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Rabbits as Pets at Easter


By Jodie Lynn
www.ParentToParent.com



QUESTION:

My four-year-old daughter has been talking the past few days about getting a pet rabbit from her dad for Easter. I'm not sure if he is doing this to irritate me or not, since we are divorced. I don't want to be the bad guy in this scenario but do not know what to do. He hasn't mentioned it to me at all. How should I handle this?

ANSWER FROM READER:

You will need to talk with your ex-husband about the situation. Maybe he just doesn't realize the responsibility involved. If you two can discuss this without getting angry at each other, do so as soon as possible. Suggest that he at least talk to a professional who has plenty of experience with taking care of rabbits. Once he finds out about the time-consuming responsibilities involved, he might change his mind quickly. - T. C. in Dallas, GA

FROM JODIE:

Unfortunately, each year around Easter, there is a large quantity of rabbits sold as a gift for a child or children. After a couple of months or so, most families are under pressure to get rid of the animal due to various reasons. Of course, there are many scenarios where the rabbit actually does work out as a family pet. However, these are usually the families where everyone is old enough to chip in to take care of the rabbit and to share the responsibilities. Mention the situation to him first to confirm what you have been hearing from your daughter. Perhaps she has misunderstood. He may not be planning on purchasing a real animal but a stuffed one instead. If he does say that he is planning on getting one for a pet, regardless of what you say, make it clear that he will need to keep it at his house only. If you explain this to your daughter early enough, she will understand ahead of time that her new pet will only be at Dad's house and cannot be brought to your house. If she asks why, just say something along the lines that rabbits prefer their own home and environment and do not particularly like to visit other ones. She may accept this explanation better and want the rabbit to be happy at his own home.

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CAN YOU HELP?

My son's second grade teacher is constantly praising the efforts of her students in the classroom, as well as pointing out each child separately if they display extra elbow grease for anything at all. My husband and I do not want to do this about every little thing that he does. Since we don't, our son will sometimes refuse to do things unless we praise him first. How's the best way to discuss this with his teacher without causing ill feelings?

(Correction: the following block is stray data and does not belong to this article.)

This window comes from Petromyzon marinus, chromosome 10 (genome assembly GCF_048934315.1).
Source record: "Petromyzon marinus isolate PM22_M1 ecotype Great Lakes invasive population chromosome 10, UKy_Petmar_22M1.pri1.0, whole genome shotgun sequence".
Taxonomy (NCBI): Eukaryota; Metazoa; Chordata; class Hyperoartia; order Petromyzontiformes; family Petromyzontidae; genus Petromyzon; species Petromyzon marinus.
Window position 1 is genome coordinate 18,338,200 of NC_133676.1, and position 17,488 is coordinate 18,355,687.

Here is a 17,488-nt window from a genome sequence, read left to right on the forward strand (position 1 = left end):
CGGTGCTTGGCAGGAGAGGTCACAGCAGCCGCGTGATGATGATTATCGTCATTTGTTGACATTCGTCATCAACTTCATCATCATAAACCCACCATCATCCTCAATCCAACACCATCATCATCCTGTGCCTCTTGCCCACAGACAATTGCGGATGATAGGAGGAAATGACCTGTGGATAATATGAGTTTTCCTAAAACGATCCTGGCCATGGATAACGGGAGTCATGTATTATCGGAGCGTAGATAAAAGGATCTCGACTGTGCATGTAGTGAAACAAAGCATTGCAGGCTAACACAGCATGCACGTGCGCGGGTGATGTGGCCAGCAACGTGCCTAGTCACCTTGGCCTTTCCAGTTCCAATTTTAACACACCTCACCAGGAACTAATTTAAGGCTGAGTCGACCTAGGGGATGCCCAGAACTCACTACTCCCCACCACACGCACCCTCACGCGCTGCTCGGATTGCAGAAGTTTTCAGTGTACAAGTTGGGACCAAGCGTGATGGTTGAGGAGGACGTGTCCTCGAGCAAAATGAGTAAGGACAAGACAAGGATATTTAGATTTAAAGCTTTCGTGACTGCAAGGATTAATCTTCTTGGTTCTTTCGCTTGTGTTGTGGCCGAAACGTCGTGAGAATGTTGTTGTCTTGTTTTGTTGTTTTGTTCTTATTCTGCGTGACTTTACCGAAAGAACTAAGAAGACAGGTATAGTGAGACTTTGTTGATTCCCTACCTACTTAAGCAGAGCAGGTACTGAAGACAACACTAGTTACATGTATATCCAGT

To share parenting tips or submit questions, write to: Parent to Parent, 2464 Taylor Road, Suite 131, Wildwood, MO 63040. Email direct2contact @parenttoparent.com, or go to www.parenttoparent.com which provides a secure and easy way to submit tips or questions. All tips must have city, state and first and last name or initials to be included in the column.

© Jodie Lynn
Jodie Lynn is an award-winning internationally syndicated family/health columnist and radio personality. Her syndicated column Parent to Parent has been successful for over 10 years and appears in newspapers, magazines, newsletters and throughout the Internet. She is a regular contributor to several sites including eDiets.com, KeepKidsHealthy.com, ClubMom.com, BabyUniverse.com, CatholicMom.com, MainStreetMom.com and MommiesMagazine.com. Lynn has written four books and contributed to three others, one of which was on Oprah and has appeared on NBC in a three month parenting segment. Her latest books are "Mom CEO (Chief Everything Officer) - Having, Doing and Surviving It All!" (June 2006) and "Syndication Secrets - What No One Will Tell You!" (March 2006).
Please visit www.ParentToParent.com for details on her new radio talk show, Inside Parenting Success.

 

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